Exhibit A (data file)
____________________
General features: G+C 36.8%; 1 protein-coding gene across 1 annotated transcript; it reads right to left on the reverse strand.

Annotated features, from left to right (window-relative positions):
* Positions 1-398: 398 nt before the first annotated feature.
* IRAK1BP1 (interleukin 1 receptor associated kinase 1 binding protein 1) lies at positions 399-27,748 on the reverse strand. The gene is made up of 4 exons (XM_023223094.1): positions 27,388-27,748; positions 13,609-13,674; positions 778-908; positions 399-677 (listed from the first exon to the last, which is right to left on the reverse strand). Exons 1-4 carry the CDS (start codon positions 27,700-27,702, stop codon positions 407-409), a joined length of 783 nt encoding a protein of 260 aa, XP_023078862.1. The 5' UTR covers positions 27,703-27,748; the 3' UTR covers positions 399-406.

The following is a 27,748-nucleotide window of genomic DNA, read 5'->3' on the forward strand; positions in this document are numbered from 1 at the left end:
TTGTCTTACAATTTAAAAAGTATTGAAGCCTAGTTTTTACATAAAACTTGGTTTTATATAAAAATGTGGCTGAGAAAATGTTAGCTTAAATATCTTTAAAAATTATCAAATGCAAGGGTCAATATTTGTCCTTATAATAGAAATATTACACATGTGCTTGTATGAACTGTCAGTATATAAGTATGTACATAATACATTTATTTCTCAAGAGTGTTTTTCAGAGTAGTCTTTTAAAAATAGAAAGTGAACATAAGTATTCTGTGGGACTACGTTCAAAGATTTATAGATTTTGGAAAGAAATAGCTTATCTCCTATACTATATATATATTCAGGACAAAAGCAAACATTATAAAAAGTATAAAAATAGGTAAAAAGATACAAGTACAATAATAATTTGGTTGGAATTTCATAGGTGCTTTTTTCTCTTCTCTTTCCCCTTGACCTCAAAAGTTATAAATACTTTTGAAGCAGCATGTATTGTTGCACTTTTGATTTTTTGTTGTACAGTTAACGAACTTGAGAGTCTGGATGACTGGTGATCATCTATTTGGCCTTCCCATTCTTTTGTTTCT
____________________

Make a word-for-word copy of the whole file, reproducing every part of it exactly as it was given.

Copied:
General features: G+C 36.8%; 1 protein-coding gene across 1 annotated transcript; it reads right to left on the reverse strand.

Annotated features, from left to right (window-relative positions):
* Positions 1-398: 398 nt before the first annotated feature.
* IRAK1BP1 (interleukin 1 receptor associated kinase 1 binding protein 1) lies at positions 399-27,748 on the reverse strand. The gene is made up of 4 exons (XM_023223094.1): positions 27,388-27,748; positions 13,609-13,674; positions 778-908; positions 399-677 (listed from the first exon to the last, which is right to left on the reverse strand). Exons 1-4 carry the CDS (start codon positions 27,700-27,702, stop codon positions 407-409), a joined length of 783 nt encoding a protein of 260 aa, XP_023078862.1. The 5' UTR covers positions 27,703-27,748; the 3' UTR covers positions 399-406.

The following is a 27,748-nucleotide window of genomic DNA, read 5'->3' on the forward strand; positions in this document are numbered from 1 at the left end:
TTGTCTTACAATTTAAAAAGTATTGAAGCCTAGTTTTTACATAAAACTTGGTTTTATATAAAAATGTGGCTGAGAAAATGTTAGCTTAAATATCTTTAAAAATTATCAAATGCAAGGGTCAATATTTGTCCTTATAATAGAAATATTACACATGTGCTTGTATGAACTGTCAGTATATAAGTATGTACATAATACATTTATTTCTCAAGAGTGTTTTTCAGAGTAGTCTTTTAAAAATAGAAAGTGAACATAAGTATTCTGTGGGACTACGTTCAAAGATTTATAGATTTTGGAAAGAAATAGCTTATCTCCTATACTATATATATATTCAGGACAAAAGCAAACATTATAAAAAGTATAAAAATAGGTAAAAAGATACAAGTACAATAATAATTTGGTTGGAATTTCATAGGTGCTTTTTTCTCTTCTCTTTCCCCTTGACCTCAAAAGTTATAAATACTTTTGAAGCAGCATGTATTGTTGCACTTTTGATTTTTTGTTGTACAGTTAACGAACTTGAGAGTCTGGATGACTGGTGATCATCTATTTGGCCTTCCCATTCTTTTGTTTCT